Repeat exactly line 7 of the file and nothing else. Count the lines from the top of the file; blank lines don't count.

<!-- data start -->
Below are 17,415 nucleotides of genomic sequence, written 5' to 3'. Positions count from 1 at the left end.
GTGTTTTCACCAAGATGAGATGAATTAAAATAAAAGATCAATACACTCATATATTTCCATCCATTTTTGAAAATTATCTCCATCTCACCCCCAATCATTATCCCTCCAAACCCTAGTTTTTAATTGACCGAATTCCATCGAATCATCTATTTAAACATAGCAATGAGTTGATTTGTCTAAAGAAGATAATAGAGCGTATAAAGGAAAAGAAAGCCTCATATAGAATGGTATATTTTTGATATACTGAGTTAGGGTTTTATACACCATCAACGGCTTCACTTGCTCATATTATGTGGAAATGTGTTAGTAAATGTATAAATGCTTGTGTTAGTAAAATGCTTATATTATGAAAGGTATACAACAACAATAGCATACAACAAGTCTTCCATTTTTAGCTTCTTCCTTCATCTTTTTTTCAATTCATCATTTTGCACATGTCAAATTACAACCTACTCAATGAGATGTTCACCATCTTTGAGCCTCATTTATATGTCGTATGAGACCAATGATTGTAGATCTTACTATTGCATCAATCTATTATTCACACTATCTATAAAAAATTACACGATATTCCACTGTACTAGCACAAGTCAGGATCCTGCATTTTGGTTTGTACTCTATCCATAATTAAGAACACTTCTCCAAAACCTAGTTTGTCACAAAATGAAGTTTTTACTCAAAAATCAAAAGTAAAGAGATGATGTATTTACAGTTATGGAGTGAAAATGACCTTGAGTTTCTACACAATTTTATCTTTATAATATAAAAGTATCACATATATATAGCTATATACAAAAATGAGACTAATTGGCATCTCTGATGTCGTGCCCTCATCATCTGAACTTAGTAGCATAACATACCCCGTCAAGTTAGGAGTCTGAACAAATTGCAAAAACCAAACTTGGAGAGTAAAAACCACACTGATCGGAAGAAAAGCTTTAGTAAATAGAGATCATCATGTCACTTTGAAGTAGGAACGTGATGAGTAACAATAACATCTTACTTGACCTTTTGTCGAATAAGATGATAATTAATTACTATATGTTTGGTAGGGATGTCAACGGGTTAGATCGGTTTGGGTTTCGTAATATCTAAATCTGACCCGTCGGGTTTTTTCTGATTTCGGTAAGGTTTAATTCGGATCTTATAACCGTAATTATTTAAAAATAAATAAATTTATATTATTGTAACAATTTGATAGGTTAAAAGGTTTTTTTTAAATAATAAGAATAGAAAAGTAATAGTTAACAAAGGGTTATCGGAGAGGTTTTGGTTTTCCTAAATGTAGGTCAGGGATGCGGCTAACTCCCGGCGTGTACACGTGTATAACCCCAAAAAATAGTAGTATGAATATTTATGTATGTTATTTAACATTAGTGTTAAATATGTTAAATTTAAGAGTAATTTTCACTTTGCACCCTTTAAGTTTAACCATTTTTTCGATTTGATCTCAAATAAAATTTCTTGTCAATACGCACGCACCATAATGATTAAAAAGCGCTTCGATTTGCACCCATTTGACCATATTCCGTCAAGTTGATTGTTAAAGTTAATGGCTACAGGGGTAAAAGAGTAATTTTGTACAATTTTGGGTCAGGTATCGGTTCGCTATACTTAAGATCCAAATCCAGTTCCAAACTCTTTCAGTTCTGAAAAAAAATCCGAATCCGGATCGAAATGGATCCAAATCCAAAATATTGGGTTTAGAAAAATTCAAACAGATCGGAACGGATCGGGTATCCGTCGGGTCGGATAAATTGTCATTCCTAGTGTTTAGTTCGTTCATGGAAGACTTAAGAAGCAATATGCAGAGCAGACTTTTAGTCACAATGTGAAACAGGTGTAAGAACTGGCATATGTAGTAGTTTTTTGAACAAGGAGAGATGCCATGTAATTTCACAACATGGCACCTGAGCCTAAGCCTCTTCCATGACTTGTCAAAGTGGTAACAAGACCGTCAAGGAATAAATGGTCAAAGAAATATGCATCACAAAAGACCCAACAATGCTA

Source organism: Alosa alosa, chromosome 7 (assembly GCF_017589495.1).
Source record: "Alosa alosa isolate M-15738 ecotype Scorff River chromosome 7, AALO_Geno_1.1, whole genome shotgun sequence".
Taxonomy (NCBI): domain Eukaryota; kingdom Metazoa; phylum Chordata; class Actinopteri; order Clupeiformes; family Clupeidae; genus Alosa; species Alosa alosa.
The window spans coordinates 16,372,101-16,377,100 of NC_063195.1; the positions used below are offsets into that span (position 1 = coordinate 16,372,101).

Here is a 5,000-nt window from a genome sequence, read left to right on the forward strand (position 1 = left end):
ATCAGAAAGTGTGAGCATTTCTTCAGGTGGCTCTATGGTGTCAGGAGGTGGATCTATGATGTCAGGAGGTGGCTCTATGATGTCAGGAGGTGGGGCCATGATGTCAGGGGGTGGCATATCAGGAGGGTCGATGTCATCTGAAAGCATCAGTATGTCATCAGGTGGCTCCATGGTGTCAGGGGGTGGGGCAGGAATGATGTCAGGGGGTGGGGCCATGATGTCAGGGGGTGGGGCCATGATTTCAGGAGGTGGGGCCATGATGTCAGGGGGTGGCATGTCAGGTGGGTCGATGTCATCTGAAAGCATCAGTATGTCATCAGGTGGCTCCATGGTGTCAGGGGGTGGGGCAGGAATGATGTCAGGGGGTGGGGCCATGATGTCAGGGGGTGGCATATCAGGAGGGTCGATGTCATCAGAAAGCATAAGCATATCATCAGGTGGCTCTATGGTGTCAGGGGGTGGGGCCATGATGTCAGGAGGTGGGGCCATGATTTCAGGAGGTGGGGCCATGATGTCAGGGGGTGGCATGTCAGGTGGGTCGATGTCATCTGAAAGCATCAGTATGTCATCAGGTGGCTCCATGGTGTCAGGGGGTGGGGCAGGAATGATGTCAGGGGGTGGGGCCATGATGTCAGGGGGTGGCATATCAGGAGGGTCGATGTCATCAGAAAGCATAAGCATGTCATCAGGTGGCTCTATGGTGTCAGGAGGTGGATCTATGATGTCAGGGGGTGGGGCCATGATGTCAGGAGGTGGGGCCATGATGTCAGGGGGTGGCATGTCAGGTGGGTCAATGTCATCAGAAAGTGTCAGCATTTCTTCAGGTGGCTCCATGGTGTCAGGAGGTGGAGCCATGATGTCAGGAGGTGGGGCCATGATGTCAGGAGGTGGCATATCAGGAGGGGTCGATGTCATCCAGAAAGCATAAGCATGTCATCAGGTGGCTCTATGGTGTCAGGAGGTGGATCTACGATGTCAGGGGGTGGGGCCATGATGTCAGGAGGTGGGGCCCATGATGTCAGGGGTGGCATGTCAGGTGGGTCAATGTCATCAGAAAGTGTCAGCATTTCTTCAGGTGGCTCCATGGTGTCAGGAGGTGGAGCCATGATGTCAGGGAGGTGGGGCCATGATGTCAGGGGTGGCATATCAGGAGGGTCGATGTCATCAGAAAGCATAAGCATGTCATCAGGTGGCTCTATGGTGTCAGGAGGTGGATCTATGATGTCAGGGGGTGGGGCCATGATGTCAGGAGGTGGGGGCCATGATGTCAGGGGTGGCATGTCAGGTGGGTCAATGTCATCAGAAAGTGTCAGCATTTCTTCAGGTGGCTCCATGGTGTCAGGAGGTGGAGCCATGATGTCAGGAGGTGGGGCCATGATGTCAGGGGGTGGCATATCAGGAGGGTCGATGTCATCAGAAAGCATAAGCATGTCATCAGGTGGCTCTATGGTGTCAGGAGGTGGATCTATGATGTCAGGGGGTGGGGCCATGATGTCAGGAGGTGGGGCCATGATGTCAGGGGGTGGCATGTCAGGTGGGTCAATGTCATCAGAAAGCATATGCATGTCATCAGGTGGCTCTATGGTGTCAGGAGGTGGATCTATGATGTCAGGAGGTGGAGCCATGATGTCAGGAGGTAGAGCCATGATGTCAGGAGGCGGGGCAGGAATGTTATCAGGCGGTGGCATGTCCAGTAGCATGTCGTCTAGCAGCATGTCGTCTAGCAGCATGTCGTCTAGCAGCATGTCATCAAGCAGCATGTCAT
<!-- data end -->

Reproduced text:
Here is a 5,000-nt window from a genome sequence, read left to right on the forward strand (position 1 = left end):